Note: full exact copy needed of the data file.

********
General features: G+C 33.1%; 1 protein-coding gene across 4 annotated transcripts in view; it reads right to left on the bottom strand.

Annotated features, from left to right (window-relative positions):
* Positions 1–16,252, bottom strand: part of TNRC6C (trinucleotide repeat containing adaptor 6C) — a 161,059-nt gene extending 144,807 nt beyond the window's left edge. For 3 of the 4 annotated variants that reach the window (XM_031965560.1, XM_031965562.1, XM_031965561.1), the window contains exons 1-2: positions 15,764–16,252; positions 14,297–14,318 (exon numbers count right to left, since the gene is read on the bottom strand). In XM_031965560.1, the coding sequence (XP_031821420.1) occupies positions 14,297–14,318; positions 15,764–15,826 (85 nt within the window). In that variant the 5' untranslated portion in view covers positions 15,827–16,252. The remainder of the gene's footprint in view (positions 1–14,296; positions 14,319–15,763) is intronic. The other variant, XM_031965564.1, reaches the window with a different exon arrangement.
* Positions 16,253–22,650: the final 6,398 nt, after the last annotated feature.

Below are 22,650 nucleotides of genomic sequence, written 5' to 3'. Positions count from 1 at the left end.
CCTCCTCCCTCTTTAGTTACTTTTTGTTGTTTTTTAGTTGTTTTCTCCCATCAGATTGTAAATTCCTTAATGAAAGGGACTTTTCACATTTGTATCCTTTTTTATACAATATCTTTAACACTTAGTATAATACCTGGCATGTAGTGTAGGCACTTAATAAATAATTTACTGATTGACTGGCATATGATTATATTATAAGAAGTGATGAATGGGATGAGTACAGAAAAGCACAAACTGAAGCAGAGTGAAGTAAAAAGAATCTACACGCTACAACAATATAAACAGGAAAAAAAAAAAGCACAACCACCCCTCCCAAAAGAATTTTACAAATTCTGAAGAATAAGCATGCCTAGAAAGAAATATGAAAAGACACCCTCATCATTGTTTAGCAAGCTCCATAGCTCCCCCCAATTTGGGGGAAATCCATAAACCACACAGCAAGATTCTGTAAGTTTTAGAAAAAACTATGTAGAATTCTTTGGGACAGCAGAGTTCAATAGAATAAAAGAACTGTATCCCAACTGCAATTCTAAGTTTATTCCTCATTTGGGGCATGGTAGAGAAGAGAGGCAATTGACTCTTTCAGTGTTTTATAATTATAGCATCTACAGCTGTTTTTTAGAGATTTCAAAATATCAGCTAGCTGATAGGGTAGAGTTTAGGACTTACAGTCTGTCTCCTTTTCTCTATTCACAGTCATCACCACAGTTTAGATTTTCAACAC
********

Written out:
General features: G+C 33.1%; 1 protein-coding gene across 4 annotated transcripts in view; it reads right to left on the bottom strand.

Annotated features, from left to right (window-relative positions):
* Positions 1–16,252, bottom strand: part of TNRC6C (trinucleotide repeat containing adaptor 6C) — a 161,059-nt gene extending 144,807 nt beyond the window's left edge. For 3 of the 4 annotated variants that reach the window (XM_031965560.1, XM_031965562.1, XM_031965561.1), the window contains exons 1-2: positions 15,764–16,252; positions 14,297–14,318 (exon numbers count right to left, since the gene is read on the bottom strand). In XM_031965560.1, the coding sequence (XP_031821420.1) occupies positions 14,297–14,318; positions 15,764–15,826 (85 nt within the window). In that variant the 5' untranslated portion in view covers positions 15,827–16,252. The remainder of the gene's footprint in view (positions 1–14,296; positions 14,319–15,763) is intronic. The other variant, XM_031965564.1, reaches the window with a different exon arrangement.
* Positions 16,253–22,650: the final 6,398 nt, after the last annotated feature.

Below are 22,650 nucleotides of genomic sequence, written 5' to 3'. Positions count from 1 at the left end.
CCTCCTCCCTCTTTAGTTACTTTTTGTTGTTTTTTAGTTGTTTTCTCCCATCAGATTGTAAATTCCTTAATGAAAGGGACTTTTCACATTTGTATCCTTTTTTATACAATATCTTTAACACTTAGTATAATACCTGGCATGTAGTGTAGGCACTTAATAAATAATTTACTGATTGACTGGCATATGATTATATTATAAGAAGTGATGAATGGGATGAGTACAGAAAAGCACAAACTGAAGCAGAGTGAAGTAAAAAGAATCTACACGCTACAACAATATAAACAGGAAAAAAAAAAAGCACAACCACCCCTCCCAAAAGAATTTTACAAATTCTGAAGAATAAGCATGCCTAGAAAGAAATATGAAAAGACACCCTCATCATTGTTTAGCAAGCTCCATAGCTCCCCCCAATTTGGGGGAAATCCATAAACCACACAGCAAGATTCTGTAAGTTTTAGAAAAAACTATGTAGAATTCTTTGGGACAGCAGAGTTCAATAGAATAAAAGAACTGTATCCCAACTGCAATTCTAAGTTTATTCCTCATTTGGGGCATGGTAGAGAAGAGAGGCAATTGACTCTTTCAGTGTTTTATAATTATAGCATCTACAGCTGTTTTTTAGAGATTTCAAAATATCAGCTAGCTGATAGGGTAGAGTTTAGGACTTACAGTCTGTCTCCTTTTCTCTATTCACAGTCATCACCACAGTTTAGATTTTCAACAC